Emmert: Charging at home and at work is very important because estimates show that over 80% of charging cycles occur at these locations. But no employee parking lot is alike, meaning there is no universal blueprint. Therefore, charging points in these parking lots could fall under public charging infrastructure. And these could indeed be in employers’ best interests.
This opens up the opportunity to install different types of charging stations, which we are already seeing in some situations. It is important to note that if the charging point or parking lot is only accessible to specific persons, it must be signposted accordingly. If the charging station operator bills users for consumption, statutory provisions must be observed. This could include compliance with measurement and calibration law and the Charging Station Ordinance, if applicable.
What options do employers have who don’t have a physical barrier installed to restrict access to their employee parking lots? Are they forced to come up with payment options for non-employees, too?
Dlouhy/Klasen: If an employer operates a private parking lot where only employees are allowed to park, then they are not required to grant the general public access to park and charge there. Employees of a specific company do not belong to a group of people definable on the basis of general characteristics, but rather a group of people definable by individual characteristics. Therefore, the charging points in such a parking lot are not publicly accessible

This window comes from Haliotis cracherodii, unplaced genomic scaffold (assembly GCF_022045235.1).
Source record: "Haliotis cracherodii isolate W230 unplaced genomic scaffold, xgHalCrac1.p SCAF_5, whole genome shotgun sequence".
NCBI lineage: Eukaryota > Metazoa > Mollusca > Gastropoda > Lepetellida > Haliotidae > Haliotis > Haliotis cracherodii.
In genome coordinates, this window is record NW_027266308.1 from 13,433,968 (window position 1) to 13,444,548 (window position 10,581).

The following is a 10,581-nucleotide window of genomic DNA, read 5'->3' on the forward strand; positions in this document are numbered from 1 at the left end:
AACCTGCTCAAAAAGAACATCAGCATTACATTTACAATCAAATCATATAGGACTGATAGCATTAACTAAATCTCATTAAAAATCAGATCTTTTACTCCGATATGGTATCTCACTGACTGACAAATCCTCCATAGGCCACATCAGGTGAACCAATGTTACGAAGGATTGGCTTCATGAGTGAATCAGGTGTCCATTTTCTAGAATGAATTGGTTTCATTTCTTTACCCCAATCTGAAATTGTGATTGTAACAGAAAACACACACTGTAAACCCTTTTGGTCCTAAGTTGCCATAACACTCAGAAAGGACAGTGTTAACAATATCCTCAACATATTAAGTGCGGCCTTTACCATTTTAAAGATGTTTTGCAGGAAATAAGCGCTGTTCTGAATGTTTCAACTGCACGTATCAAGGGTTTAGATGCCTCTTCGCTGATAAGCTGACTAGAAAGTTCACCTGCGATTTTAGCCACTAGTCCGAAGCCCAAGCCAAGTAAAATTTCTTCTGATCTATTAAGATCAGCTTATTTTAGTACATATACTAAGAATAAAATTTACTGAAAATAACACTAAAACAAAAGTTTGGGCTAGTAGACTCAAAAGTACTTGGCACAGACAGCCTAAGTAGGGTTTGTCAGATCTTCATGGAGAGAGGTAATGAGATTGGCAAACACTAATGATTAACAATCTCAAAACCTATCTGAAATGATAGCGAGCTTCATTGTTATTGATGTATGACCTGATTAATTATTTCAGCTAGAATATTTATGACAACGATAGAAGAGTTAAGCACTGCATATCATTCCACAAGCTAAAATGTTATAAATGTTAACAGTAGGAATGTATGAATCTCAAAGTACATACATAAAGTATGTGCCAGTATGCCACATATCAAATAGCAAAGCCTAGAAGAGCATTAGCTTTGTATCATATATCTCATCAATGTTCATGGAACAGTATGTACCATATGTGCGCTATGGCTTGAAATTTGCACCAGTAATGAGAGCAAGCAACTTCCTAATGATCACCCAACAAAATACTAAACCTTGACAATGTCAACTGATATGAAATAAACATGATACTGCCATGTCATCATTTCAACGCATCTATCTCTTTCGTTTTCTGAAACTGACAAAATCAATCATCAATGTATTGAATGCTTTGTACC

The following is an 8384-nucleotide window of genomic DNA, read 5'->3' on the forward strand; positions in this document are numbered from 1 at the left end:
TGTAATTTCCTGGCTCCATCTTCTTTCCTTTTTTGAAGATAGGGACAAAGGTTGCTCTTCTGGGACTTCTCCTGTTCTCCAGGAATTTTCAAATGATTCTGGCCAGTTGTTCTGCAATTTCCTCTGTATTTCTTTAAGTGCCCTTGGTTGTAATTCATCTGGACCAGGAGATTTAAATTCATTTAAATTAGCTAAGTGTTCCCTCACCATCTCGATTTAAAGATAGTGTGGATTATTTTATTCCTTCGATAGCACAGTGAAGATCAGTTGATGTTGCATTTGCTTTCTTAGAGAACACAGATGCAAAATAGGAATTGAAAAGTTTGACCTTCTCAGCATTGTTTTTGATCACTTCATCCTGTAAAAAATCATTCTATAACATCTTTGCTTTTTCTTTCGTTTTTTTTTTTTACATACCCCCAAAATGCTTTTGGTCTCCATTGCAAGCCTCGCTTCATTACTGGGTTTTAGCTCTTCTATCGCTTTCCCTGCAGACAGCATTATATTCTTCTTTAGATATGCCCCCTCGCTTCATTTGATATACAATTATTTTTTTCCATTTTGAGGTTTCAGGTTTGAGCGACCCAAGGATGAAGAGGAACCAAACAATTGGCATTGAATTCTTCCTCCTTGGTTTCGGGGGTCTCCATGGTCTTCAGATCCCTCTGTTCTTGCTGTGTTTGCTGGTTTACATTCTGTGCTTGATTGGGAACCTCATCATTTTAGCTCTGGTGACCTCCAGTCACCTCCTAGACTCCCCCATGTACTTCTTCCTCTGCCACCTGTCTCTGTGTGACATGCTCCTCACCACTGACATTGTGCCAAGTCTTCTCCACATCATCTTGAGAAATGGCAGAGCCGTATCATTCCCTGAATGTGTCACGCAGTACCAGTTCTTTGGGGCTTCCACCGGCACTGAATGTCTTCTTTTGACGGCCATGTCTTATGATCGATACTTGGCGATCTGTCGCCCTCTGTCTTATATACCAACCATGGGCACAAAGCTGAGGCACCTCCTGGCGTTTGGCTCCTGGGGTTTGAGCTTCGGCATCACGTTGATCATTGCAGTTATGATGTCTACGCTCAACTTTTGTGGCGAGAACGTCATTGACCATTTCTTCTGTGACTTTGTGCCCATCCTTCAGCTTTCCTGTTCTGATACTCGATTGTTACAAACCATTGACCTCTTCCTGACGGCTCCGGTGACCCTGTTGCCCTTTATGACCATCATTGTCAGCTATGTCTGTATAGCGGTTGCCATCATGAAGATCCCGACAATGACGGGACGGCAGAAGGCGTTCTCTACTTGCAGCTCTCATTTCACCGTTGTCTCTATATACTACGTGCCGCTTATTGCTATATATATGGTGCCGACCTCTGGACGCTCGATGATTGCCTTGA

charging stations as defined by the Charging Station Ordinance. The Charging Station Ordinance does not provide for the right to park! Consequently, the employer is not required by this ordinance to provide payment options. However, this is to be understood differently in the case of an employer-operated customer parking lot.
Will public charging infrastructure be required to include NFC terminals?
Dlouhy/Klasen: While the first proposal for reform of the Charging Station Ordinance made in fall 2020 indicates that card readers would need to be installed, the current reform proposal from December 2020 also allows for browser-based card payment via a free mobile website.
How does kWh-time-based payment work exactly? How can I as an operator ensure that a vehicle owner frees up a charging station once their car is finished charging? A time-based payment scheme just makes sense.
Dlouhy/Klasen: The German Price Indication Ordinance (Preisangabenverordnung) requires billing according to kWh. But additional charges for registration or parking or even basic service fees can be imposed. A time-based fee could therefore be charged separately via a parking ticket system. It is not required to bill customers using two separate systems, but both price components must be disclosed separately.